Players, fans of same mind on All-Stars

Players, fans of same mind on All-Stars

Players, fans of same mind on All-Stars
PHOENIX -- The selection process for the 82nd Major League Baseball All-Star Game to be played on July 12 at Chase Field worked just as it was supposed to this season. Ballots cast by the fans and players matched almost identically. And then the managers stepped in and filled the remaining slots with the caveat that each of the 30 Major League teams had to be represented.

As far as the Player Ballot was concerned, all the National League starters matched up perfectly with the record 32.5 million votes filed via by the fans. Over in the American League, not so much. The players voted for Cleveland's Asdrubal Cabrera at shortstop over fan favorite Derek Jeter of the Yankees, the Rangers' Adrian Beltre at third base over New York's Alex Rodriguez, and in the outfield they liked Boston's Jacoby Ellsbury and Tampa Bay's Matt Joyce over Josh Hamilton of the Rangers.

By rule, all position players voted one-two by their colleagues make the team: the second-place finisher if the players agree with the fans and the winner if they don't. The fourth outfielder picked by the players is also an automatic, if the fans don't select him.

"I'm grateful that my peers are voting for me," said Cardinals left fielder Matt Holliday, who made the NL squad after being picked fourth by both the players and the fans behind Matt Kemp, Ryan Braun and teammate Lance Berkman. "Even the fact that I was close on the fan vote is pretty exciting. To be recognized by that many fans voting for you is a pretty neat experience. I'm appreciative that people enjoy watching me play."

Ditto Reds first baseman Joey Votto, who finished second to Milwaukee's Prince Fielder in both the fans and the players vote.

"Had I won the starting spot from the fans, I would have been very happy about that," he said. "To be voted by your peers, in my opinion, that's what I play for."

The players also vote for the top eight pitchers -- five starters and three relievers. The managers then get to pick the remaining five pitchers in each league for the big game, which will be televised nationally by FOX Sports, in Canada by Rogers Sportsnet and Sportsnet HD and Le Reseau des Sports, with pregame ceremonies beginning at 8 p.m. ET. ESPN Radio and ESPN Radio Deportes will provide exclusive national radio coverage. MLB Network, and Sirius XM also will provide comprehensive All-Star Game coverage.

In this case, the players picked four pitchers who are slated to start next Sunday and, by recent rule, will not be eligible for the game and must be replaced: Detroit's Justin Verlander, Seattle's Felix Hernandez and James Shields of the Rays in the AL, and Philadelphia's Cole Hamels in the NL. Giants and NL manager Bruce Bochy selected his own Matt Cain, who also won't be eligible to play, because he's slated to pitch the final game prior to the break.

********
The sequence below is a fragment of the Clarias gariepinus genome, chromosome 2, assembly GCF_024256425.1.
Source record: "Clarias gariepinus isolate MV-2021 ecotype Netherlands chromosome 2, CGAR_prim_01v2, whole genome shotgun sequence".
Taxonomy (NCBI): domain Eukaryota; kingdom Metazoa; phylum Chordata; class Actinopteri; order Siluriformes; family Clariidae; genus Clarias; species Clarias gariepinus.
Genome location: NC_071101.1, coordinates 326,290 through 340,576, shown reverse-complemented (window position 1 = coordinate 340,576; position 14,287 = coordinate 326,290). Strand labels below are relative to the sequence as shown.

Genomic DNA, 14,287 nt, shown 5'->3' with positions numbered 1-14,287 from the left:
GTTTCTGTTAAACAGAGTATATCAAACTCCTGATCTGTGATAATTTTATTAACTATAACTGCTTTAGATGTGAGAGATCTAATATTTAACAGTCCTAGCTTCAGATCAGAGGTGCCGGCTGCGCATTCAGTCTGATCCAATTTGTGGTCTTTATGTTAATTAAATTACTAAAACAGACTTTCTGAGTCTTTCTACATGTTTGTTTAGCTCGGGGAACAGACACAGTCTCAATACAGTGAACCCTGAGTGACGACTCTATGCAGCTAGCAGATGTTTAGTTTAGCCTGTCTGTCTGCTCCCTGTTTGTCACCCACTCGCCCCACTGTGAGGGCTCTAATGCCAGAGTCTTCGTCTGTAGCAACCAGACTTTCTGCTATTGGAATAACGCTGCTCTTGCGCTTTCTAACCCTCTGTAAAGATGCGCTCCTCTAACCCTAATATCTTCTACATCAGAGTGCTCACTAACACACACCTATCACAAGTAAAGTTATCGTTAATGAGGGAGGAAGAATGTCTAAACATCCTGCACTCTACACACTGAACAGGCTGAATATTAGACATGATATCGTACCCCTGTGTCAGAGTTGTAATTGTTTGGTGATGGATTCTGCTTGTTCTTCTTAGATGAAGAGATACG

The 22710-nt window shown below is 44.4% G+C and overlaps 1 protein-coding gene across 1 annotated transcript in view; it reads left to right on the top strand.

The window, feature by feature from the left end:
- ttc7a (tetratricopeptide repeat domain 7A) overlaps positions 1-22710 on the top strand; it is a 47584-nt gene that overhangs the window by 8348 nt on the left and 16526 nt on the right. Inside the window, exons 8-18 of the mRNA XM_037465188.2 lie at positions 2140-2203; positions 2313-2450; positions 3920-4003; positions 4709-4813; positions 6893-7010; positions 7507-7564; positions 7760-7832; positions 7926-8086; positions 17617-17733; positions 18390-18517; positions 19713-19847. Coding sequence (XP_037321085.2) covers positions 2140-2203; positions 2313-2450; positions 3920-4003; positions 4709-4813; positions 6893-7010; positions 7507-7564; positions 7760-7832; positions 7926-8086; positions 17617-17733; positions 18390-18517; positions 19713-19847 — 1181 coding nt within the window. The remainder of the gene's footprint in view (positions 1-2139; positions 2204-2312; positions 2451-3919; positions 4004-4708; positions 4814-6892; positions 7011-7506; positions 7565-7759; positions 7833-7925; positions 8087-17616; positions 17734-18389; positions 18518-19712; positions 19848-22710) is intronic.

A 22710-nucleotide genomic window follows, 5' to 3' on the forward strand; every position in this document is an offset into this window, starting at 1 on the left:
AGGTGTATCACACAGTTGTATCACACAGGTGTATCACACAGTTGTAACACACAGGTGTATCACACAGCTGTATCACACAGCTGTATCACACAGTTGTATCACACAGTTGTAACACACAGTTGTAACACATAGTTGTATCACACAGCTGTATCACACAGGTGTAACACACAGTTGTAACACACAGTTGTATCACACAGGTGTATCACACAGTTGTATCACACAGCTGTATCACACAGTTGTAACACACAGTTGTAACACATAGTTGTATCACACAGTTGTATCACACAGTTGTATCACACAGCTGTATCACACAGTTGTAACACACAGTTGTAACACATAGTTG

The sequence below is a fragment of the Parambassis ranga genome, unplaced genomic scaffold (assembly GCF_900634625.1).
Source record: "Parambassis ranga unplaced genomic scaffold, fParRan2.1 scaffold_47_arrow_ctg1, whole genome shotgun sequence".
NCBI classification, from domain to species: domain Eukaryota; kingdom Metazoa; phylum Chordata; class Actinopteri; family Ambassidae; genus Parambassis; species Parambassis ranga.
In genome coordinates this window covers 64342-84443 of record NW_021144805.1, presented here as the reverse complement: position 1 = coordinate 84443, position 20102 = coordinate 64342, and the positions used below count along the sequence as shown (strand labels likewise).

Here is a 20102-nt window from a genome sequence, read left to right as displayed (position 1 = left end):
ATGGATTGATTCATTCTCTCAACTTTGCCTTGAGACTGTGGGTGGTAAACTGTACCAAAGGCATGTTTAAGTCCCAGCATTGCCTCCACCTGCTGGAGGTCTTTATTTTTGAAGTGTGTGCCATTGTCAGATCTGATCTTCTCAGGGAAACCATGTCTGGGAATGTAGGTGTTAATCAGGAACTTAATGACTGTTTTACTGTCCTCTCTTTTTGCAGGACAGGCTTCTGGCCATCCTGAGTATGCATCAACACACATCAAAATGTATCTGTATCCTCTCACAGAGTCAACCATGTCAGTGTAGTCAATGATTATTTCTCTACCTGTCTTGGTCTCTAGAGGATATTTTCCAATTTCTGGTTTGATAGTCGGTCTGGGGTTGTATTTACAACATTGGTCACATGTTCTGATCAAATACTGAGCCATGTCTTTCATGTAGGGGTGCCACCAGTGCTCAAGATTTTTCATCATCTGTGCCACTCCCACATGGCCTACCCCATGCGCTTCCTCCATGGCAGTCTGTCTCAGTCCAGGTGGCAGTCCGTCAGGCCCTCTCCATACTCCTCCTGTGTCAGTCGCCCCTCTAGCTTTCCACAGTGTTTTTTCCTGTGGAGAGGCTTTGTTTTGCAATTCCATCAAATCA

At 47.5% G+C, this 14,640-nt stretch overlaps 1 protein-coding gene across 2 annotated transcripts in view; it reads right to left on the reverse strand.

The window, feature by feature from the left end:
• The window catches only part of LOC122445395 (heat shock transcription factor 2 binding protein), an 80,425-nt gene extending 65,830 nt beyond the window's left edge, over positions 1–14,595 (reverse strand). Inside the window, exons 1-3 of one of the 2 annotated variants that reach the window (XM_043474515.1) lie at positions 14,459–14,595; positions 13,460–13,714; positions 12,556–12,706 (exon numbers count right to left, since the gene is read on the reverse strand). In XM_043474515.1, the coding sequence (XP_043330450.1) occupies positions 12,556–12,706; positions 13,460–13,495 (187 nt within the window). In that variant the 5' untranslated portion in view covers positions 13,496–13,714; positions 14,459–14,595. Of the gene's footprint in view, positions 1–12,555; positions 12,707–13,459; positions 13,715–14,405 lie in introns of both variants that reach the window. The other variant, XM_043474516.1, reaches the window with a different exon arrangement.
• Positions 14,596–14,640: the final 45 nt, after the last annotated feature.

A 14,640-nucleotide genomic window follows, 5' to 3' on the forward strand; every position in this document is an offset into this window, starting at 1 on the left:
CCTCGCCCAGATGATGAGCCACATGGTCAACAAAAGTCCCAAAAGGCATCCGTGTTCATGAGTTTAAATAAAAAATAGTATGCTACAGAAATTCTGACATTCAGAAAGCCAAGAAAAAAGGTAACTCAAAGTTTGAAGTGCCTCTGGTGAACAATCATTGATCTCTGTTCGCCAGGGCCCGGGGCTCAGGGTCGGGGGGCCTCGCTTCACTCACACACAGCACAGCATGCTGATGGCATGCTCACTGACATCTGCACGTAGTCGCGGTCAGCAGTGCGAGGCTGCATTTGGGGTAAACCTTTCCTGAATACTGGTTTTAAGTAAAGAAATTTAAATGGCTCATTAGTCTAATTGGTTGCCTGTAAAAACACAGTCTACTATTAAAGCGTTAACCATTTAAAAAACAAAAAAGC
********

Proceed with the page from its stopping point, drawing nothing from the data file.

Bochy, whose team defeated AL manager Ron Washington's Rangers last year in a five-game World Series, opened some eyes by selecting three of his pitchers -- Cain, Tim Lincecum and Ryan Vogelsong -- to the 13-man NL staff. The players also picked closer Brian Wilson. The Giants have no All-Star position players.

Lincecum, the two-time NL Cy Young Award winner, is 6-6 with a 3.04 ERA. Vogelsong didn't even make the squad out of Spring Training, but the soon-to-be 34-year-old has been dazzling since Barry Zito sustained a foot injury on April 16 and the right-hander was recalled from Triple-A Fresno. Zito is back, but Vogelsong went into Sunday's action 6-1 with a 2.09 ERA in 14 appearances, 12 of them starts. Last year at this time, Vogelsong was pitching in Japan after a limited career in the Major Leagues.

"He's only really had one hiccup since he's come up," Bochy said about Vogelsong. "He's a big reason why we're in first place, and I just think this guy is a great story. He should have made our team out of Spring Training because of his numbers, but we didn't have a spot for him. Barry Zito goes down and he comes up and he's really been a shot in the arm for us. He's very deserving and my question would be, why not?"

The D-backs, who are hosting the game this year, are asking the inverse of that question. Why? They think Ian Kennedy, 8-2 with a 3.01 ERA in 17 starts, should have been named to the team. Kennedy still has a shot at it and is one of five NL candidates for the Final Vote sponsored by Sprint. Voting is ongoing now via and will be open until 4 p.m. ET Thursday.

"You can make a case that [Kennedy] should have been picked, period," said D-backs manager Kirk Gibson, who will be one of Bochy's coaches on the NL squad. "He's certainly pitched well. He's been very consistent all year."

But Gibson also said he had no problems with Bochy picking his own pitchers.

"When we win the World Series, I'll have people ticked off at me, too," he said. "That's just his right. I respect 'Boch,' and it's not an easy thing to do. It's very tough. There's plenty of deserving people who didn't get picked and he's in a no-win situation."

Even when the process went as smoothly as it did this year.

Barry M. Bloom is national reporter for and writes an MLBlog, Boomskie on Baseball. Follow @boomskie on Twitter. This story was not subject to the approval of Major League Baseball or its clubs.